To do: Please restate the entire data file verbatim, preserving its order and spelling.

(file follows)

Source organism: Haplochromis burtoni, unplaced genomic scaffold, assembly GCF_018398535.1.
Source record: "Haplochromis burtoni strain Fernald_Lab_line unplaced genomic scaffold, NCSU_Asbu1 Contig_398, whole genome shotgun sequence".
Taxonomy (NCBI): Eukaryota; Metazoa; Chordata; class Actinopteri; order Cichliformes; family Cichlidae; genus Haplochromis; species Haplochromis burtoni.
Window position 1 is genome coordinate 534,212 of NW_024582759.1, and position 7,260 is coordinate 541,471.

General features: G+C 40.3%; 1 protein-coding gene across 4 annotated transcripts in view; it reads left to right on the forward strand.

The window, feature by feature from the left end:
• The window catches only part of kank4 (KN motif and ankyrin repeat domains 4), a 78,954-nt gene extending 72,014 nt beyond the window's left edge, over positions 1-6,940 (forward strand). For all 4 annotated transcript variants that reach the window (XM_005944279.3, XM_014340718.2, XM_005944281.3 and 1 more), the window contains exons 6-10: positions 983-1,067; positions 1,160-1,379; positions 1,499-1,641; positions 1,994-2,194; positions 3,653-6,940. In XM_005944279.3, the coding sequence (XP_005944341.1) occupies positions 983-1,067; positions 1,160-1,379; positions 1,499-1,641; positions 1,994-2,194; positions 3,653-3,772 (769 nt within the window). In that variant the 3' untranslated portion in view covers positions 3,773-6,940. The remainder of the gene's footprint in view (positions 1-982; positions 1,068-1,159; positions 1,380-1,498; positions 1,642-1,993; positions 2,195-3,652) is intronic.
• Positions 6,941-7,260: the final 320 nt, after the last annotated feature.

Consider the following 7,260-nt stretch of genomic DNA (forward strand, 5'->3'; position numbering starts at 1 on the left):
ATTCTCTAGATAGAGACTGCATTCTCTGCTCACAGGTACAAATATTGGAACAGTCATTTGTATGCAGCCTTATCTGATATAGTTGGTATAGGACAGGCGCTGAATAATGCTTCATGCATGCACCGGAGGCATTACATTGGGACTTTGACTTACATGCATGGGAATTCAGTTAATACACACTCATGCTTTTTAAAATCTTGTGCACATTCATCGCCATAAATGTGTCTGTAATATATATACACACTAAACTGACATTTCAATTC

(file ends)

Source organism: Haplochromis burtoni, unplaced genomic scaffold, assembly GCF_018398535.1.
Source record: "Haplochromis burtoni strain Fernald_Lab_line unplaced genomic scaffold, NCSU_Asbu1 Contig_398, whole genome shotgun sequence".
Taxonomy (NCBI): Eukaryota; Metazoa; Chordata; class Actinopteri; order Cichliformes; family Cichlidae; genus Haplochromis; species Haplochromis burtoni.
Window position 1 is genome coordinate 534,212 of NW_024582759.1, and position 7,260 is coordinate 541,471.

General features: G+C 40.3%; 1 protein-coding gene across 4 annotated transcripts in view; it reads left to right on the forward strand.

The window, feature by feature from the left end:
• The window catches only part of kank4 (KN motif and ankyrin repeat domains 4), a 78,954-nt gene extending 72,014 nt beyond the window's left edge, over positions 1-6,940 (forward strand). For all 4 annotated transcript variants that reach the window (XM_005944279.3, XM_014340718.2, XM_005944281.3 and 1 more), the window contains exons 6-10: positions 983-1,067; positions 1,160-1,379; positions 1,499-1,641; positions 1,994-2,194; positions 3,653-6,940. In XM_005944279.3, the coding sequence (XP_005944341.1) occupies positions 983-1,067; positions 1,160-1,379; positions 1,499-1,641; positions 1,994-2,194; positions 3,653-3,772 (769 nt within the window). In that variant the 3' untranslated portion in view covers positions 3,773-6,940. The remainder of the gene's footprint in view (positions 1-982; positions 1,068-1,159; positions 1,380-1,498; positions 1,642-1,993; positions 2,195-3,652) is intronic.
• Positions 6,941-7,260: the final 320 nt, after the last annotated feature.

Consider the following 7,260-nt stretch of genomic DNA (forward strand, 5'->3'; position numbering starts at 1 on the left):
ATTCTCTAGATAGAGACTGCATTCTCTGCTCACAGGTACAAATATTGGAACAGTCATTTGTATGCAGCCTTATCTGATATAGTTGGTATAGGACAGGCGCTGAATAATGCTTCATGCATGCACCGGAGGCATTACATTGGGACTTTGACTTACATGCATGGGAATTCAGTTAATACACACTCATGCTTTTTAAAATCTTGTGCACATTCATCGCCATAAATGTGTCTGTAATATATATACACACTAAACTGACATTTCAATTC